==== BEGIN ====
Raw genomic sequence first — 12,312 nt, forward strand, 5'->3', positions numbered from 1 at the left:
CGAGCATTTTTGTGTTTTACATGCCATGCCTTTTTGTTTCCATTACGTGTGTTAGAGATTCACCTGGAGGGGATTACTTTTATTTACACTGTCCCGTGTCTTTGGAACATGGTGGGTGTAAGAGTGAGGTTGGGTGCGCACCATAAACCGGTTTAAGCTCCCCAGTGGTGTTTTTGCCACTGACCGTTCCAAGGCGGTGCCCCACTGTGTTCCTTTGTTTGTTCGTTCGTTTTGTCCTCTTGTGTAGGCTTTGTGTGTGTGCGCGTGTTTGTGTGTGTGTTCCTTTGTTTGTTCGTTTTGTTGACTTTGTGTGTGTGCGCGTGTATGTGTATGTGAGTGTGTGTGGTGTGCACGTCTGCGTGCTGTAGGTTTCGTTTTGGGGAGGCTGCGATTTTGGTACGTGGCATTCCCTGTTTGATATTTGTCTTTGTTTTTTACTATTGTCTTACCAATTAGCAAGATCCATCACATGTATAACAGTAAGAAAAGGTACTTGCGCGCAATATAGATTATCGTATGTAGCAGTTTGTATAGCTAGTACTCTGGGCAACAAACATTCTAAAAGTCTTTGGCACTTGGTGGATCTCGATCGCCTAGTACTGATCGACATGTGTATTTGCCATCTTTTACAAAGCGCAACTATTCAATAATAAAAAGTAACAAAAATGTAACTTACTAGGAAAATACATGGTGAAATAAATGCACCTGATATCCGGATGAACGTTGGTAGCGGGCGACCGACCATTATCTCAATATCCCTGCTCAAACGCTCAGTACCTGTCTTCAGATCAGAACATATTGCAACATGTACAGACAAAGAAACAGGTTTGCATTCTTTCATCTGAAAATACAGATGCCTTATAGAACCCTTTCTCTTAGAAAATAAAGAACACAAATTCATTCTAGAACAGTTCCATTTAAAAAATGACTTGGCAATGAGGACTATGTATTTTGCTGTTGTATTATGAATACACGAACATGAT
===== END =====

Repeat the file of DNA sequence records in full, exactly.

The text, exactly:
Raw genomic sequence first — 12,312 nt, forward strand, 5'->3', positions numbered from 1 at the left:
CGAGCATTTTTGTGTTTTACATGCCATGCCTTTTTGTTTCCATTACGTGTGTTAGAGATTCACCTGGAGGGGATTACTTTTATTTACACTGTCCCGTGTCTTTGGAACATGGTGGGTGTAAGAGTGAGGTTGGGTGCGCACCATAAACCGGTTTAAGCTCCCCAGTGGTGTTTTTGCCACTGACCGTTCCAAGGCGGTGCCCCACTGTGTTCCTTTGTTTGTTCGTTCGTTTTGTCCTCTTGTGTAGGCTTTGTGTGTGTGCGCGTGTTTGTGTGTGTGTTCCTTTGTTTGTTCGTTTTGTTGACTTTGTGTGTGTGCGCGTGTATGTGTATGTGAGTGTGTGTGGTGTGCACGTCTGCGTGCTGTAGGTTTCGTTTTGGGGAGGCTGCGATTTTGGTACGTGGCATTCCCTGTTTGATATTTGTCTTTGTTTTTTACTATTGTCTTACCAATTAGCAAGATCCATCACATGTATAACAGTAAGAAAAGGTACTTGCGCGCAATATAGATTATCGTATGTAGCAGTTTGTATAGCTAGTACTCTGGGCAACAAACATTCTAAAAGTCTTTGGCACTTGGTGGATCTCGATCGCCTAGTACTGATCGACATGTGTATTTGCCATCTTTTACAAAGCGCAACTATTCAATAATAAAAAGTAACAAAAATGTAACTTACTAGGAAAATACATGGTGAAATAAATGCACCTGATATCCGGATGAACGTTGGTAGCGGGCGACCGACCATTATCTCAATATCCCTGCTCAAACGCTCAGTACCTGTCTTCAGATCAGAACATATTGCAACATGTACAGACAAAGAAACAGGTTTGCATTCTTTCATCTGAAAATACAGATGCCTTATAGAACCCTTTCTCTTAGAAAATAAAGAACACAAATTCATTCTAGAACAGTTCCATTTAAAAAATGACTTGGCAATGAGGACTATGTATTTTGCTGTTGTATTATGAATACACGAACATGAT